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Friday, August 6, 2010

Scanty List of Auditors Disciplined in the Years Since Enron Inspired New Rules for Accounting (LINK)

Cloaked Disciplinary Hearings for Accounting Auditors

May Break Open to Media, Public

Once hailed as the legislation that was supposed to expose creative-accounting misdoings to the disinfectant powers of daylight, Sarbanes-Oxley (sometimes shortened to "SOX" or "SarbOx"), has had some pretty outstanding holes in it, which have gone relatively unnoticed for almost a decade.

One of the most negligent of those "oversights" is the SarbOx language that--pun intended,--keeps oversight proceedings--proceedings meant to ensure honesty and accuracy in the accounting offices of America's publicly traded corporations--cloaked in secrecy.

However, changes may soon come that would put a public eye on auditors whose conduct is under examination by the congressionally appointed board whose job it is to ferret out wrongdoing on behalf of shareholders and anyone who has an interest in honest accounting.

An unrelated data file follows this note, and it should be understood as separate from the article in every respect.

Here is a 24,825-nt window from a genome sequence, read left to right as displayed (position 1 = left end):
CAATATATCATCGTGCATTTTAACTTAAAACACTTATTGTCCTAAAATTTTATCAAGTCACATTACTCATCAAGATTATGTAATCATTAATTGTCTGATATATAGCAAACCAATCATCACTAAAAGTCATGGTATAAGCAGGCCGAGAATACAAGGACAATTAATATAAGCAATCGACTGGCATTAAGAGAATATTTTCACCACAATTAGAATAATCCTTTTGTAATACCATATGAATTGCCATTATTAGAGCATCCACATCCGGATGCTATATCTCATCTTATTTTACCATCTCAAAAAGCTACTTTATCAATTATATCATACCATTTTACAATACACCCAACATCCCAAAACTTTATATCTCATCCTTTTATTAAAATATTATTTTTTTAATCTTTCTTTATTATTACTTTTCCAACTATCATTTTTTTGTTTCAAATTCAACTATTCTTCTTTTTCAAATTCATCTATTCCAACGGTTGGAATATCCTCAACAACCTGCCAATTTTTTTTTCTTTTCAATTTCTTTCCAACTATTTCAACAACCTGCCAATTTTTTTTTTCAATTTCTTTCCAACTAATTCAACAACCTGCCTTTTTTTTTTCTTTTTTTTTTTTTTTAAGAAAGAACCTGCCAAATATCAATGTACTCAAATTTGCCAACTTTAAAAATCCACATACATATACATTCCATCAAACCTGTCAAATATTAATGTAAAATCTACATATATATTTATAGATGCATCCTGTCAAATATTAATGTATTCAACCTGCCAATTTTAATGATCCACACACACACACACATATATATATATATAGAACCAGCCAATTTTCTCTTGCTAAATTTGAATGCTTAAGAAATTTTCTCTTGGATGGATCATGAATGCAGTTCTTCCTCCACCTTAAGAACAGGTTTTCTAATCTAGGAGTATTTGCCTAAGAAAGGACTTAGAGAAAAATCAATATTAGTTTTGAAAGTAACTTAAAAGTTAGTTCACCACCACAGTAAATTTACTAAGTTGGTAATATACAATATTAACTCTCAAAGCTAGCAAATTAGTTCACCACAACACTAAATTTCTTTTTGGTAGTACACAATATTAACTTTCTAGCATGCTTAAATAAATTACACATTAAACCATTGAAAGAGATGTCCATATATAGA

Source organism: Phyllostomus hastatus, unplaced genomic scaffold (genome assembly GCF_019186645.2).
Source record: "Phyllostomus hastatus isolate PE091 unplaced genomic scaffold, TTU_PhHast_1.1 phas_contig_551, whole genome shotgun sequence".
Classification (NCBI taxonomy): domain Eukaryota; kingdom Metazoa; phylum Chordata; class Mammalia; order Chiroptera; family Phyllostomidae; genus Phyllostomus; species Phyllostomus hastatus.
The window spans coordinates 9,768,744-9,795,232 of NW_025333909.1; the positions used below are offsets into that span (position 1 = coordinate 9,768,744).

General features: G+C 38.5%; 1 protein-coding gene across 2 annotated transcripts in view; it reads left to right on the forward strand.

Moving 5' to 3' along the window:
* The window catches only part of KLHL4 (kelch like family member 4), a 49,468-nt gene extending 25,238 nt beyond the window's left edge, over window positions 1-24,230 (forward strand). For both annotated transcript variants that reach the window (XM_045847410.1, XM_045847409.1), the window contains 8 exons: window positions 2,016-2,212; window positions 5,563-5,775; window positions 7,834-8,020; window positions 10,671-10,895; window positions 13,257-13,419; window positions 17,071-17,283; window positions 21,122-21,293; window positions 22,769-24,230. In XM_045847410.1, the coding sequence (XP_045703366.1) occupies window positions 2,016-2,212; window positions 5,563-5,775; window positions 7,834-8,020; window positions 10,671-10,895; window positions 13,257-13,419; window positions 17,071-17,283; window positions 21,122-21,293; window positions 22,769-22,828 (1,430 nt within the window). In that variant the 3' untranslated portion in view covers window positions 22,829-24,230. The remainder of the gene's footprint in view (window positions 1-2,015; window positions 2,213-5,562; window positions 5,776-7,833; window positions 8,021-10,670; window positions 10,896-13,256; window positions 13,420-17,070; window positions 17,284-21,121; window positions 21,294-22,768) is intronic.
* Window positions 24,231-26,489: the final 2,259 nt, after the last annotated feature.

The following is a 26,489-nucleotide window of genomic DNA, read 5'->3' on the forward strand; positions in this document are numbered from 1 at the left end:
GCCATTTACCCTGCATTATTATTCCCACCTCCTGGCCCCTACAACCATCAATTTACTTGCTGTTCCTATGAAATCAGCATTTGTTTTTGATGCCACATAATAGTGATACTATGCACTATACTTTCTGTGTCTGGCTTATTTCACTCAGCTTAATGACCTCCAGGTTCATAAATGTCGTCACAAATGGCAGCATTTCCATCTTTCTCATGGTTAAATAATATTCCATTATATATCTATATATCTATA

This from a press release sent to journalists today by the Public Company Accounting Oversight Board:

Under current law, firms and auditors litigating with the PCAOB have little incentive to consent to public proceedings and can prevent proceedings from becoming public for long after the information would be most relevant to investors, other auditors, and interested parties.

“No other auditor, investor, audit committee, or member of the media is entitled to know what the PCAOB considers to merit discipline, whom it has charged, what issues are being litigated, or whether the PCAOB staff has prevailed or not,” said Acting Chairman [Daniel L.] Goelzer. “The public is in the dark about how the Board uses its enforcement authority until there is a settlement or an SEC decision on the Board’s sanctions.”
PCAOB's Daniel Goelzer has assigned to his staff the task of writing new language to present to congress, which would allow disciplinary hearings to be open to the press and the public without consent of all parties, and without needing extraordinary merit for public scrutiny to be allowed, as is now the case.

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